She pushed it in and waited, gazing at me curiously. “So you’re a real dick.”
“Excuse me?”
“Isn’t that what they call a guy who does what you do?”
“Generally, they call me a private investigator.”
The lighter popped up. She yanked it out and lit her joint, toking deeply on it. “Want some?” she asked, opening her window a crack to let the smoke out.
“No, thanks.”
“It helps me relax. I’m hardwired to excel—academics, music, sports. I’m a little tightly wound.” Sara flashed a smile at me. She had a sweet smile. A set of dimples you could go spelunking in. “Trevor? This guy who I’m sort of boning? He’s really into old Bogie movies. That’s why I asked you about the dick thing. Trevor likes to wear this old gray fodera just like Sam Spade.”
“Fedora.”
“It’s like a hat? He said it was called a fodera.”
“Fedora.”
“Are you sure?”
“I couldn’t be more sure. What does ‘sort of boning’ mean?”
“We’re fuck buddies but it’s not serious.”
“You don’t consider fucking serious?”
“Not really. Why, do you?”
“Yes, I do.”
“That’s so sweet.” She toked on her joint. “Do you carry a roscoe?”
“No one has used that term for at least seventy years. But, yes, I’m licensed to carry a firearm.”
“Have you ever shot anyone?”
“No.”
“But you know how to use it?”
“I go shooting regularly at the Westside Pistol Range in Chelsea.”
“Are you carrying it with you right now?”
“It’s locked in the glove compartment.”
“Can I see it?”
“No.”
“Well, what kind is it?”
“A Smith and Wesson Chief’s Special. It has a short, two-inch barrel. Is easy to conceal. I find it easy to handle, too. I don’t have very big hands.”
“That’s too bad.” She arched an eyebrow at me. “I’ve heard what they say about guys who have small hands.”
I let that one slide on by. She was too young to get frisky with. A straight-A student, according to her file. An adorable little hottie, according to me. Too bad she wasn’t five years older. Hell, even three. I gazed back out at the deserted road. Once again I was sensing a shadow out there somewhere. I saw no one. Yet I couldn’t shake the feeling. “Sara, you said your parents don’t know anything. Did you mean in regards to Bruce’s unnamed benefactor?”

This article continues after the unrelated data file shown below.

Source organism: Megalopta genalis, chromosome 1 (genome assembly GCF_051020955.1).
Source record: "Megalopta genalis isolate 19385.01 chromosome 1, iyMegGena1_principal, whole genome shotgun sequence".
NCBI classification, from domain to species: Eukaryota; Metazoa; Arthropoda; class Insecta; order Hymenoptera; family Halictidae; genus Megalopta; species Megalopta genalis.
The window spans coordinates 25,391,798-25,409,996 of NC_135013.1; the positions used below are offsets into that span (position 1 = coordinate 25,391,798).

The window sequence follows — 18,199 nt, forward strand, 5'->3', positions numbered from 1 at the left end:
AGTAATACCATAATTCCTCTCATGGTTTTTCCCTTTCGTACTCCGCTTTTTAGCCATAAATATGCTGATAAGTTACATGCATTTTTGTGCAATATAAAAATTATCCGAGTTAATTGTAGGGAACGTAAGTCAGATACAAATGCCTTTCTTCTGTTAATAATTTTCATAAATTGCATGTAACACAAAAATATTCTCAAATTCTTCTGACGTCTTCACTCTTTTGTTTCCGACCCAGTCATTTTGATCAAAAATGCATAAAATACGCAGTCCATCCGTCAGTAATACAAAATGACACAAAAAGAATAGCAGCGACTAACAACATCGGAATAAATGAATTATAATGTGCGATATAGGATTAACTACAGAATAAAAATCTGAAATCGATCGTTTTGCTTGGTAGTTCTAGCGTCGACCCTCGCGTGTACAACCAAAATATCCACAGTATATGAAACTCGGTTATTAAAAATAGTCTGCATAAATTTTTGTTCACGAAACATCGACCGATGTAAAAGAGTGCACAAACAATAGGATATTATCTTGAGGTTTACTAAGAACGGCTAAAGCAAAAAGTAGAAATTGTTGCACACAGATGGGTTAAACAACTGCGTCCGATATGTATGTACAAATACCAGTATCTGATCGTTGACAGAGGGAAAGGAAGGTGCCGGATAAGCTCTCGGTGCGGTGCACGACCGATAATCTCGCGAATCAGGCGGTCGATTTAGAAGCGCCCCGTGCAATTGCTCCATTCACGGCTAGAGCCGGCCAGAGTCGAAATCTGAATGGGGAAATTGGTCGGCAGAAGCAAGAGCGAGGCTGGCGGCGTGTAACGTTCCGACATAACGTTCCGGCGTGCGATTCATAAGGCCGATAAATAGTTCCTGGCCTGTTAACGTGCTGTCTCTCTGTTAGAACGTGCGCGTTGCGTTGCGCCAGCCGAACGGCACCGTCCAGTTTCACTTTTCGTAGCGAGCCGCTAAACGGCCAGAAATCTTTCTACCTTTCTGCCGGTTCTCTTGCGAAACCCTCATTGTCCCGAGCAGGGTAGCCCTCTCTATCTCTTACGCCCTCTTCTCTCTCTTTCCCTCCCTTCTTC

“Wait, you’re the one who’s looking for him, right?”
“Right.…”
“And you don’t know who his benefactor is?”
“Also right.”
She smoked her joint some more. “That’s fairly weird, isn’t it?”
“Yes and no. I’m only told what clients choose to tell me. Do you have an idea who it is?”
“Some giant, sleazoid sneaker company, obviously. They’re trying to buy him off. I wonder how much they’re offering Brucie. I bet it’s a million. A million means nothing to those people.”
“Sara, I think we’d better hit rewind,” I said, not following one word she was saying. “Tell me about Bruce, will you?”
She leaned her head back against the headrest. The joint was calming her down. “He’s a great brother. Just a real sweet guy. Smart, but not one of those ego kings who’s always trying to chump you. In high school he was a major, major baller. But not anymore, except for pick-up games. I think that’s how he and Charles met.”
“And Charles is?…”
Sara rolled her eyes at me like a suffering teenager. God’s subtle way of reminding me that she was one. “Charles,” she said, louder this time. “The Charles.”
“Do you mean Charles Willingham?”
“Duh.”
“Your brother and Charles ‘In Charge’ Willingham are friends?”
“Benji, they’re more than friends. They’re lovers.”
I looked at her in shock. “Charles Willingham is gay?”
“The two of them mean everything to each other.”
“Charles Willingham is gay?”
She glared at me. “Yes, Charles Willingham is gay. And, by the way, so is my brother. Get over it, will you?”
Easier said than done. There had been no mention of this particular mother lode in the Leetes Group file. How come? Was it possible they hadn’t uncovered it? Or was their report redacted because they didn’t want me in the loop? I had no idea. I only knew that our case had just taken a sharp swerve toward weird.